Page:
The term ‘Digital Transformation’ has been thrown around time and time again by businesses across the globe, yet, more often than not, it’s misused. Many assume that the phrase is used to label the transition of manual, physical tasks to efficient, digital practices – and whilst this may well make up a minor part of the term, it certainly isn’t a holistic understanding of the philosophy of Digital Transformation.
Digital Transformation describes the way in which businesses, or entire industries, change the way they operate, manage and engage with their markets. This transition encourages organizations to recognize the importance of analytics, insight, constant cycles of improvement and to do so, leaning on modern technology to streamline everyday processes. With key pillars being the identification of opportunities for automation, procuring data and insight to better inform decision-making and increasing efficiency and growth across the business. So, a lot more than simply switching from filing cabinets to a basic excel spreadsheet… that’s already happened. But being able to make sense of business information, derive meaning from data and to be mindful of what the future will hold for your business as we head into the 4th industrial revolution, Digital Transformation is central to business strategy in the modern age.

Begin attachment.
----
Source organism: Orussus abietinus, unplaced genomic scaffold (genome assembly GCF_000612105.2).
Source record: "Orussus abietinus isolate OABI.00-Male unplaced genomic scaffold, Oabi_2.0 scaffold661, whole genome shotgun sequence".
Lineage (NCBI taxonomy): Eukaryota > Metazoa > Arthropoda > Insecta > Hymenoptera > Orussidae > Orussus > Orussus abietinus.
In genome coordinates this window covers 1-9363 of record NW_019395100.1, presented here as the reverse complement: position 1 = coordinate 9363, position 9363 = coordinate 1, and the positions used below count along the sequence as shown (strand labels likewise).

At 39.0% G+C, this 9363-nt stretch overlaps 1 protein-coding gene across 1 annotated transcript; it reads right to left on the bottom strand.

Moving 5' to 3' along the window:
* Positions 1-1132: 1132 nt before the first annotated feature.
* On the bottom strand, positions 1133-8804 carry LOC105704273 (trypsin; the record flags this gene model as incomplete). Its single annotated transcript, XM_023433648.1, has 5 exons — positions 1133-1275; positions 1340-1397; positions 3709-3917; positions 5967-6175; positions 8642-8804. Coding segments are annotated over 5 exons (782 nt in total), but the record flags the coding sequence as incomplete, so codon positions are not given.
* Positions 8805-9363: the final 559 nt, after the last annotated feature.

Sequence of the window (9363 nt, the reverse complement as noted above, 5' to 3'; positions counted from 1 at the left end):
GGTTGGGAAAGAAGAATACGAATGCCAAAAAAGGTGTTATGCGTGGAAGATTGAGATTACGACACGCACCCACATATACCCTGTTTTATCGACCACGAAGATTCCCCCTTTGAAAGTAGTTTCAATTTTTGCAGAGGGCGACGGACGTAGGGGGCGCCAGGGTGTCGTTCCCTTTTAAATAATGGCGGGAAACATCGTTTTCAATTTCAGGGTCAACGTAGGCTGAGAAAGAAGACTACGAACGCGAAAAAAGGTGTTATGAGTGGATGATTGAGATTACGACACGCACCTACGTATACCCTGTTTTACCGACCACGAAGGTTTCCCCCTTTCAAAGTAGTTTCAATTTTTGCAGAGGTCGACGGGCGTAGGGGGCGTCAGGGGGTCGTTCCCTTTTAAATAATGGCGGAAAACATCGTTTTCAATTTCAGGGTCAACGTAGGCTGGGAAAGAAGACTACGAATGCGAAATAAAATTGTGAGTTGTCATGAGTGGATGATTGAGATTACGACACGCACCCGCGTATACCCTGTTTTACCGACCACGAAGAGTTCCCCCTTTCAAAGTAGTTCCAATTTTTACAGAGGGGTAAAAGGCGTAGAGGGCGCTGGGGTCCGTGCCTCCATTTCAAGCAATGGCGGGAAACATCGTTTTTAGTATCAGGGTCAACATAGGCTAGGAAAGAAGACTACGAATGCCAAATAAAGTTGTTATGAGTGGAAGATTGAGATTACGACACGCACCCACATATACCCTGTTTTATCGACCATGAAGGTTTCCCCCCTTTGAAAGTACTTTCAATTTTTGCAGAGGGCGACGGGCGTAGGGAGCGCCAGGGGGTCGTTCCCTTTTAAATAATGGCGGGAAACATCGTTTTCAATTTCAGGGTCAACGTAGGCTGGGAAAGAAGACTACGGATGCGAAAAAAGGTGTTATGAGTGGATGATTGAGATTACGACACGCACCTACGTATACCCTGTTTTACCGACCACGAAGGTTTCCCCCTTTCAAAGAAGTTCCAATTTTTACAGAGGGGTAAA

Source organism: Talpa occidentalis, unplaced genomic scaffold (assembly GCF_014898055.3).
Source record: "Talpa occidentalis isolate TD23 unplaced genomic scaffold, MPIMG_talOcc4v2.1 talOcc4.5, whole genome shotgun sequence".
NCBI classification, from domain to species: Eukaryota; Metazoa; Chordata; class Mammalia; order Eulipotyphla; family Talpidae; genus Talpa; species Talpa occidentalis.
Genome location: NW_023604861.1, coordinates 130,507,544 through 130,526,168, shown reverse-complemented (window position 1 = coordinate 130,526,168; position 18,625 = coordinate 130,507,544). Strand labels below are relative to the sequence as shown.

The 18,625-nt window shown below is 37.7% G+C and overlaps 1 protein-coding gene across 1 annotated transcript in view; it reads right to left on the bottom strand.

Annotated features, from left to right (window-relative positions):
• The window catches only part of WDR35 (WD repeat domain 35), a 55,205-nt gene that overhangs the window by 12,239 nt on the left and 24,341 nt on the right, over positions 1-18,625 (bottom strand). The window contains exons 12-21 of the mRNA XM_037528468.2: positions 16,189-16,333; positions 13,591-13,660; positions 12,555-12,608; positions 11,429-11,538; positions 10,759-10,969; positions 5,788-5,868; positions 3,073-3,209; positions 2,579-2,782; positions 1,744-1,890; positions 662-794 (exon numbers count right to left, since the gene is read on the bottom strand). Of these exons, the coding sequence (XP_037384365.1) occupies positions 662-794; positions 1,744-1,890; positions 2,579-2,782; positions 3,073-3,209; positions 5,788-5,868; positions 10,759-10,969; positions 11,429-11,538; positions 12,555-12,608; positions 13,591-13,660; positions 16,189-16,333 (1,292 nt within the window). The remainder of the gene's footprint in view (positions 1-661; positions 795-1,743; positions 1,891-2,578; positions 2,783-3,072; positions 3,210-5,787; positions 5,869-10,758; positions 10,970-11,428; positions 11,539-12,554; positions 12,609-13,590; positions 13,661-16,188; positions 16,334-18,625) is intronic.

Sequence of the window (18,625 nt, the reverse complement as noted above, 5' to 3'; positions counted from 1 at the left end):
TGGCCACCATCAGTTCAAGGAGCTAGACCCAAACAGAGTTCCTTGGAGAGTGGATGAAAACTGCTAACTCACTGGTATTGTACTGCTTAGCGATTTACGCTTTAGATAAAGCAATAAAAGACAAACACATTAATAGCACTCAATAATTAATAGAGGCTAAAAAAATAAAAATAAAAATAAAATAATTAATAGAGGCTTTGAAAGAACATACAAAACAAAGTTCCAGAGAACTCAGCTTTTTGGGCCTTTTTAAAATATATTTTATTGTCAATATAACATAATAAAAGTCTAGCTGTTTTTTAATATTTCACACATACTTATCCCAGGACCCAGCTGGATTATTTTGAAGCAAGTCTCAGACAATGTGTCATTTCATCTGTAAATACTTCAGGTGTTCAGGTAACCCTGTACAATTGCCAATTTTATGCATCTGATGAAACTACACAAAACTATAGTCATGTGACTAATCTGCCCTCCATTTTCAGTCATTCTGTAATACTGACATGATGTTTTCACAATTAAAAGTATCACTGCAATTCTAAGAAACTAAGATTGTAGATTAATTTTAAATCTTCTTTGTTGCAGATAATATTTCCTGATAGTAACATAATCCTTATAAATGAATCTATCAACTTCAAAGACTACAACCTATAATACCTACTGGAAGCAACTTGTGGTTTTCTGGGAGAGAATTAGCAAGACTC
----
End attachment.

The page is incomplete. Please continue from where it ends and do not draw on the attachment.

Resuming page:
Of course, with the emergence of the COVID-19 pandemic, professional priorities have been shifted to no end – and the need for Digital Transformation has come into sharp focus. And this isn’t difficult to understand. Remote workforces have quickly become the norm as has the need for all business to conduct trading with their customers at a distance, however that may be achieved. Change has become essential and internally, IT is again growing in scope rapidly – providing many of the resources needed for businesses to survive and thrive.